NEW YORK (Oct. 28)
Judge Louis E. Levinthal, former advisor on Jewish affairs to the U.S. command in Europe, told a press conference here today that if the people of Israel are provided with sufficient investment capital, they will develop an economy in the Jewish state within two decades that will equal, if not surpass, any economy existing in the region between France and India. The news parley was arranged by the Palestine Economic Corporation of which Judge Levinthal is a director.
Judge Levinthal, who just returned from a visit to Israel, estimated that if 100,000 Jews were admitted annually to Israel for the next ten years, the country will need $2,000,000,000 of investments and loans during this first decade of expansion. Approximately half of this $2,000,000,000 might be covered by long-term public loans for self-liquidating public works, housing, industrial and agricultural enterprises, which would provide large-scale employment, Judge Levinthal stated.
Of the remaining $1,000,000,000, he declared, about 40 percent should come from contributions, as for example, from the United Jewish Appeal, while the remaining 60 percent should be derived from private or semi-private investment. “To my mind,” Judge Levinthal asserted, “the American Jew cannot find any better instrumentality to participate in such private investment than the Palestine Economic Corporation. It combines all of the following virtues–it is a non-political, well established, profit-making, socially-minded American investment company in Jewish Palestine.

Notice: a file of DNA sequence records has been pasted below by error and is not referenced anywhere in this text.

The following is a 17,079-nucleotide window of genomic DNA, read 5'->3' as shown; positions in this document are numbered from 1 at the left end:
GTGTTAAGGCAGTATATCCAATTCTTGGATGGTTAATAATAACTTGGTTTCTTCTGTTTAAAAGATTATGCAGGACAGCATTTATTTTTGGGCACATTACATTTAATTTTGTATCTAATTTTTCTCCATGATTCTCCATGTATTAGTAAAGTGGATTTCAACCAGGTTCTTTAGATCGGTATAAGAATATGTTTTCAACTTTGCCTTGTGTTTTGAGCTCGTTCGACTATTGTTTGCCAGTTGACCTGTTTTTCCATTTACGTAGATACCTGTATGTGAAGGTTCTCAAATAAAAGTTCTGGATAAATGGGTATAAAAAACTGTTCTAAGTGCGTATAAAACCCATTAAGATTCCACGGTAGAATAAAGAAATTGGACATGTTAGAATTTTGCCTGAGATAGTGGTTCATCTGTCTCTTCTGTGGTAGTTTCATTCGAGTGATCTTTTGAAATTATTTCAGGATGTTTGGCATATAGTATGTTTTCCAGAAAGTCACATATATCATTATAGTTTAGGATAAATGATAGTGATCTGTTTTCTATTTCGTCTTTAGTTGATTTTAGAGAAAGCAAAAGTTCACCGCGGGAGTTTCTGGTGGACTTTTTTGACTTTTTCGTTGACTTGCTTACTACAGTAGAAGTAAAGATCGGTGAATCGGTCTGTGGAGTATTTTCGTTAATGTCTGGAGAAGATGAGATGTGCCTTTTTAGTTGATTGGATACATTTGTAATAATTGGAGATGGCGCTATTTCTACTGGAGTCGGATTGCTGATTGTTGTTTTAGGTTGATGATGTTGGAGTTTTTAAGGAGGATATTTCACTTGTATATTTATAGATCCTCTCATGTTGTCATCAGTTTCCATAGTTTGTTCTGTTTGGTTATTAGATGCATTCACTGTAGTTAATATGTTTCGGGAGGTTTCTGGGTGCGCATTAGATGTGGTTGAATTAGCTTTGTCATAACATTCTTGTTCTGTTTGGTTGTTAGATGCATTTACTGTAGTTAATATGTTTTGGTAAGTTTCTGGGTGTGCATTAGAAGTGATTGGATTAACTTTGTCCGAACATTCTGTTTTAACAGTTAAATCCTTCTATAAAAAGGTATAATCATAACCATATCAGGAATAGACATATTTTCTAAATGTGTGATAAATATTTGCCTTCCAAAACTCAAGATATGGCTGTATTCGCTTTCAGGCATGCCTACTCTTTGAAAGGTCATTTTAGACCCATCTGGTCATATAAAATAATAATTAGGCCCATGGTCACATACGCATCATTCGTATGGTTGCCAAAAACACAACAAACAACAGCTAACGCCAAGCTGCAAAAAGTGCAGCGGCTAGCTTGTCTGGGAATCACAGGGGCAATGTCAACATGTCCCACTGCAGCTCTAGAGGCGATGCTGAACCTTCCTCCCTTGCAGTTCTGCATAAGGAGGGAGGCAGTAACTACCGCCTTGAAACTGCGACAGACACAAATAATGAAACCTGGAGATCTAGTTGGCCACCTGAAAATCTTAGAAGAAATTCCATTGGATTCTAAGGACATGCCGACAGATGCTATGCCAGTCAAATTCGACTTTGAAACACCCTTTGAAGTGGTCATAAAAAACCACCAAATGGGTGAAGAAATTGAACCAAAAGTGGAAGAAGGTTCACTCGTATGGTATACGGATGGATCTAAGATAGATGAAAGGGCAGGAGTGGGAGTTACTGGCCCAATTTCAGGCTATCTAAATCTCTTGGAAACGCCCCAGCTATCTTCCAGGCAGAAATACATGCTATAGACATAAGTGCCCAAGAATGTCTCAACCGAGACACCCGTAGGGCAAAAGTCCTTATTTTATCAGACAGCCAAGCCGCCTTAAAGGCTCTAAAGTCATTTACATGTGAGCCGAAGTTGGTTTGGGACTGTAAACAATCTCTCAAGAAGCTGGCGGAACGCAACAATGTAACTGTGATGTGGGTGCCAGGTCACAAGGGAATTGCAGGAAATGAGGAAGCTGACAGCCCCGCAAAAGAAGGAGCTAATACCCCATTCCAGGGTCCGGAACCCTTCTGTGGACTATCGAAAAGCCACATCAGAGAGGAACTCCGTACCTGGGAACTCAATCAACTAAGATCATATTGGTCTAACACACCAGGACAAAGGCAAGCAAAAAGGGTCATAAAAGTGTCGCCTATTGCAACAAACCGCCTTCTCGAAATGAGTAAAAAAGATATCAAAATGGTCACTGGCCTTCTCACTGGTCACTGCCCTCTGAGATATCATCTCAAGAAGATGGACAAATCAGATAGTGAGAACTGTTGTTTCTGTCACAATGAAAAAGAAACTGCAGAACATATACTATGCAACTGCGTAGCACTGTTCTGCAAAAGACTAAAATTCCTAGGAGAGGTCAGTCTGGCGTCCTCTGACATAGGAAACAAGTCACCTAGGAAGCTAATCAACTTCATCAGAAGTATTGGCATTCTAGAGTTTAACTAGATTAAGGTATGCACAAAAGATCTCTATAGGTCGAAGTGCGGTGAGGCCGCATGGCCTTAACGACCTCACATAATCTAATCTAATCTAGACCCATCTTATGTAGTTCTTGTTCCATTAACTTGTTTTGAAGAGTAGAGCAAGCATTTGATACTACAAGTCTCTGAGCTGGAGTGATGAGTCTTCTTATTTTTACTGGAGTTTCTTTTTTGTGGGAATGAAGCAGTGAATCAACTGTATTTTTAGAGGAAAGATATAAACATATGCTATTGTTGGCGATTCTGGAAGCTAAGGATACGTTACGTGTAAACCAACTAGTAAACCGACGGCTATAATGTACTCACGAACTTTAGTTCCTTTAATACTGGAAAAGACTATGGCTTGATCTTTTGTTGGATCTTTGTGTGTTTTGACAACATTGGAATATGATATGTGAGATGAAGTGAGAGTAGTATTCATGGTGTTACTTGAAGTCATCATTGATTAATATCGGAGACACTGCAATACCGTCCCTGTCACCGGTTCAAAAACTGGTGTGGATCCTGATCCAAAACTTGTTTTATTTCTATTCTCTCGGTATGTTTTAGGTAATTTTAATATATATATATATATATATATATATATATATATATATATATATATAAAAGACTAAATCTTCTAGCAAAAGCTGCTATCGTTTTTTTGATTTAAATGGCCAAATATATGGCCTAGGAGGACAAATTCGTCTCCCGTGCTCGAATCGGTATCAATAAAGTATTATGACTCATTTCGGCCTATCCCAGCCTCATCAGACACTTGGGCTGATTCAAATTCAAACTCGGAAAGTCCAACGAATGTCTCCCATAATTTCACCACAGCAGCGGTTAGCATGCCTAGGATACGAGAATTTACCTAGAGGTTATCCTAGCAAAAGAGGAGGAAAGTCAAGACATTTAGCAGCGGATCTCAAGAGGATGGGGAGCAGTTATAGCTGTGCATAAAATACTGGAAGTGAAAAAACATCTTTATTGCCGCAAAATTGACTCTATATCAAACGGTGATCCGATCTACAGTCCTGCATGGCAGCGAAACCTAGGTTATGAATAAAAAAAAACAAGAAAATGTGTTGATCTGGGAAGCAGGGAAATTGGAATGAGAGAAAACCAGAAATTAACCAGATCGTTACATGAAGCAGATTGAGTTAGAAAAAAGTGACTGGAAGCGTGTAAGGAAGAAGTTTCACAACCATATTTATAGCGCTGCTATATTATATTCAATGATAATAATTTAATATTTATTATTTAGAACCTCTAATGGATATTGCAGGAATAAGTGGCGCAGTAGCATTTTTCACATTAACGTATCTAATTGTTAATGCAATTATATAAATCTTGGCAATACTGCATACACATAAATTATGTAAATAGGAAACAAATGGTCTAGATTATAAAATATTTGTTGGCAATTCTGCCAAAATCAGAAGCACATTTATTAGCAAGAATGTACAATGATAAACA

“The Palestine Economic Corporation’s subsidiaries,” he reported, have been instrumental in financing hundreds of agricultural cooperatives and extending mortgage credits for 1,200 homes for workers in the lower-income brackets. Through water companies it supplies billions of gallons of precious water to areas that only recently were parched and fallow. It organized the Palestine Potash Company, Lt., which extracts minerals from the Dead Sea. P.E.C. developed the Haifa Bay, which was a malarial swamp a few years ago. Through careful planning, it is today one of the most up-to-date and progressive suburbs in Israel. But it is not enough. Since the industries of Palestine must be mechanized, they are now undercapitalized.